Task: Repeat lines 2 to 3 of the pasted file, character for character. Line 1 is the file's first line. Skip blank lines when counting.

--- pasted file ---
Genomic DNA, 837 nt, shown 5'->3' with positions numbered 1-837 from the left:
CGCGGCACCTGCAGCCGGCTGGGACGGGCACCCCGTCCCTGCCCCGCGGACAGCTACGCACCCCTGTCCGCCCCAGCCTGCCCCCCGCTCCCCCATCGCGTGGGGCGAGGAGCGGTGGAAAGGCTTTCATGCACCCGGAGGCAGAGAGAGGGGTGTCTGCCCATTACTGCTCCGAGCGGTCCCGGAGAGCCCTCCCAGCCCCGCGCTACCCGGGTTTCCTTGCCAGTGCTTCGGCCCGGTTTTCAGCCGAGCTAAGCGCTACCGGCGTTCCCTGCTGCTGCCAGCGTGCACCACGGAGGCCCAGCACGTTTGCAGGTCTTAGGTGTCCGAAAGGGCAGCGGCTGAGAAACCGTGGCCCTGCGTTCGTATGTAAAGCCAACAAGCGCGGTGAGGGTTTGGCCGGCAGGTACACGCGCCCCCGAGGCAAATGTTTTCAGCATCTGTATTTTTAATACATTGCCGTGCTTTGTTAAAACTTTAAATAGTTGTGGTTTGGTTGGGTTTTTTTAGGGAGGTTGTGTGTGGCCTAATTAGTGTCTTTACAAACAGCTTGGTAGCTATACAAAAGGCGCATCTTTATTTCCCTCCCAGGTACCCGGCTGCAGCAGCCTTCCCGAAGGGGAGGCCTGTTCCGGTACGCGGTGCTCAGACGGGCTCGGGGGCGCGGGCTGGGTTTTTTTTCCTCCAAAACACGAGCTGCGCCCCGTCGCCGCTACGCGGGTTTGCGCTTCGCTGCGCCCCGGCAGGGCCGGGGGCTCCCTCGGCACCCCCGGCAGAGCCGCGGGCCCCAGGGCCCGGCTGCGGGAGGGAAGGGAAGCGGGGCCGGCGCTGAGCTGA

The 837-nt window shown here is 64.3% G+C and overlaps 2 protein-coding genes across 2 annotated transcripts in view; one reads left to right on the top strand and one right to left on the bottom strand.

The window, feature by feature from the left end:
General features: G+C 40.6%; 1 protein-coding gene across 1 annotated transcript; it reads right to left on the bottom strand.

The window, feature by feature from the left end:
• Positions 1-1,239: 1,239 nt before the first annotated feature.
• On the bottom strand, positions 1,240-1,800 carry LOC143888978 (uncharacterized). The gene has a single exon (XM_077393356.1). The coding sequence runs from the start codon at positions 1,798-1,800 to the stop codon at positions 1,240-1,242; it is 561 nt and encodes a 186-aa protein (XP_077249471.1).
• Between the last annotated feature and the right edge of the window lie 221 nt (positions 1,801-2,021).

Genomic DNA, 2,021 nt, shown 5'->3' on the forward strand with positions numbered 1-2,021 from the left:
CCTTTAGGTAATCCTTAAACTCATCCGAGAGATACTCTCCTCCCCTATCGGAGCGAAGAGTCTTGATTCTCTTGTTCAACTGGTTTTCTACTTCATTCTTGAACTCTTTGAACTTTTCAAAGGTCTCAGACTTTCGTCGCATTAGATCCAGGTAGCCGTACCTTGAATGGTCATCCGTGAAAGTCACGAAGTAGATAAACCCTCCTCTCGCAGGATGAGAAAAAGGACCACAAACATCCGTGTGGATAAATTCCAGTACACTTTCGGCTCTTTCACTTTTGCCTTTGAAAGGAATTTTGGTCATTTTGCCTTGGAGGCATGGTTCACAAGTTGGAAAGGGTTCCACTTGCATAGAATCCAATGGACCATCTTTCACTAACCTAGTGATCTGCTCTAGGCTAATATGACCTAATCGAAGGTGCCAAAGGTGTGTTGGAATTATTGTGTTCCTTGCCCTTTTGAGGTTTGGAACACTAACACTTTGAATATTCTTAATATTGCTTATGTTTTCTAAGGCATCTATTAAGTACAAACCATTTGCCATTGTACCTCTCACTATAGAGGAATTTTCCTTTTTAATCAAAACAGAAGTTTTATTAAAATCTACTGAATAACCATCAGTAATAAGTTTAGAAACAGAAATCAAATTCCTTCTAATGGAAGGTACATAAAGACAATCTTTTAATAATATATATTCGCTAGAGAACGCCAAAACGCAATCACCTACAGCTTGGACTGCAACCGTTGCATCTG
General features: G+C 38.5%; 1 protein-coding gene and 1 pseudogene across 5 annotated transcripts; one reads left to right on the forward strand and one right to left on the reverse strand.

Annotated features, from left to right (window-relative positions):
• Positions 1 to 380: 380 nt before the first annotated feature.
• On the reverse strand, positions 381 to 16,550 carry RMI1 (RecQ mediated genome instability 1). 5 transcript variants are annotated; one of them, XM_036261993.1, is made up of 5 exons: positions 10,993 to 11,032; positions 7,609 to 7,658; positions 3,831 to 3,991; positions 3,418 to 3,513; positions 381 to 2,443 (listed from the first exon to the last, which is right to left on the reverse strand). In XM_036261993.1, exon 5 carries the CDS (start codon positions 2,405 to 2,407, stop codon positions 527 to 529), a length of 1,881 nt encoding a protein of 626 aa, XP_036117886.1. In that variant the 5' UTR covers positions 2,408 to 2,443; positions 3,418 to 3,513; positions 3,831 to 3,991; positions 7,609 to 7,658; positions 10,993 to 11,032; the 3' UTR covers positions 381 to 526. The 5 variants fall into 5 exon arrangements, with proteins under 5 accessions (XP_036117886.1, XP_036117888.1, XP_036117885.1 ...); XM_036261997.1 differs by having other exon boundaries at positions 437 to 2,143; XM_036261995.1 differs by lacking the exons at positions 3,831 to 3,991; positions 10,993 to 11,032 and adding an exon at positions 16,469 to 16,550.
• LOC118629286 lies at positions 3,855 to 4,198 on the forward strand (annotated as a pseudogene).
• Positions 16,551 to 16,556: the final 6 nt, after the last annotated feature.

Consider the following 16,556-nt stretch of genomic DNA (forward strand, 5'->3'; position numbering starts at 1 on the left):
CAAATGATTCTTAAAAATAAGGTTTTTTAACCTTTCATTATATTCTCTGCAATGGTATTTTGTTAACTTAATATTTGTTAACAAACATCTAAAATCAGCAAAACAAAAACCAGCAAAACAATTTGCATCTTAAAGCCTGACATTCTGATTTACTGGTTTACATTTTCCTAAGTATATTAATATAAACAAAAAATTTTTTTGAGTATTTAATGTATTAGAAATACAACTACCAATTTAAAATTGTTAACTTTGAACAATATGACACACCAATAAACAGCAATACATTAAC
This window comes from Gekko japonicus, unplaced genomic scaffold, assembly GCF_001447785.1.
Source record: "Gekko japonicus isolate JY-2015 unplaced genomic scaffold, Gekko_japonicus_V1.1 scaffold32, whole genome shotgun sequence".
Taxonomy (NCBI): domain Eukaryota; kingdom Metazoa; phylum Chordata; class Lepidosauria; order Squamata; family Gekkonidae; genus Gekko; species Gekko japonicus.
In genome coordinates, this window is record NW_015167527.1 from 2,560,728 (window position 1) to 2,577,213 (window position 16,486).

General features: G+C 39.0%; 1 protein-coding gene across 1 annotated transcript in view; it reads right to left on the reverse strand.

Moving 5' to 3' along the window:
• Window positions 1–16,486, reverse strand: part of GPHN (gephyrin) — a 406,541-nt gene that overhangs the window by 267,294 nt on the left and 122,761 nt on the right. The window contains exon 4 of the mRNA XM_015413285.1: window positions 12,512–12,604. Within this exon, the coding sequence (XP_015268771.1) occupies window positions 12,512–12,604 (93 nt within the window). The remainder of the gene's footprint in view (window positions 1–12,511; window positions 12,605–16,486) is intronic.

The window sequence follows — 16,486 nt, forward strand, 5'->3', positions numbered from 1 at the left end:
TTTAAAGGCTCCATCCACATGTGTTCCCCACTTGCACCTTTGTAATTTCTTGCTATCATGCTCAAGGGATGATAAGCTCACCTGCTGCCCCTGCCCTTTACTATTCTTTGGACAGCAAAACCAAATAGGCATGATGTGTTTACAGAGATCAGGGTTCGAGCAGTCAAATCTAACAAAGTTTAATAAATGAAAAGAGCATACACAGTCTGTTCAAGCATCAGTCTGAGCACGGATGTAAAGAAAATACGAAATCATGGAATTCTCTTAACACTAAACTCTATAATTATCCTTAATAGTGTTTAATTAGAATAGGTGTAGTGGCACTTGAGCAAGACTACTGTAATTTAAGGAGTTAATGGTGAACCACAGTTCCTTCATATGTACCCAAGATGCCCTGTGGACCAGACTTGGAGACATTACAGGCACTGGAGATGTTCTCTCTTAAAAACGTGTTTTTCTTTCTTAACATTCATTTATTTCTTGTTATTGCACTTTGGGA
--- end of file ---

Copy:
CGCGGCACCTGCAGCCGGCTGGGACGGGCACCCCGTCCCTGCCCCGCGGACAGCTACGCACCCCTGTCCGCCCCAGCCTGCCCCCCGCTCCCCCATCGCGTGGGGCGAGGAGCGGTGGAAAGGCTTTCATGCACCCGGAGGCAGAGAGAGGGGTGTCTGCCCATTACTGCTCCGAGCGGTCCCGGAGAGCCCTCCCAGCCCCGCGCTACCCGGGTTTCCTTGCCAGTGCTTCGGCCCGGTTTTCAGCCGAGCTAAGCGCTACCGGCGTTCCCTGCTGCTGCCAGCGTGCACCACGGAGGCCCAGCACGTTTGCAGGTCTTAGGTGTCCGAAAGGGCAGCGGCTGAGAAACCGTGGCCCTGCGTTCGTATGTAAAGCCAACAAGCGCGGTGAGGGTTTGGCCGGCAGGTACACGCGCCCCCGAGGCAAATGTTTTCAGCATCTGTATTTTTAATACATTGCCGTGCTTTGTTAAAACTTTAAATAGTTGTGGTTTGGTTGGGTTTTTTTAGGGAGGTTGTGTGTGGCCTAATTAGTGTCTTTACAAACAGCTTGGTAGCTATACAAAAGGCGCATCTTTATTTCCCTCCCAGGTACCCGGCTGCAGCAGCCTTCCCGAAGGGGAGGCCTGTTCCGGTACGCGGTGCTCAGACGGGCTCGGGGGCGCGGGCTGGGTTTTTTTTCCTCCAAAACACGAGCTGCGCCCCGTCGCCGCTACGCGGGTTTGCGCTTCGCTGCGCCCCGGCAGGGCCGGGGGCTCCCTCGGCACCCCCGGCAGAGCCGCGGGCCCCAGGGCCCGGCTGCGGGAGGGAAGGGAAGCGGGGCCGGCGCTGAGCTGA

The 837-nt window shown here is 64.3% G+C and overlaps 2 protein-coding genes across 2 annotated transcripts in view; one reads left to right on the top strand and one right to left on the bottom strand.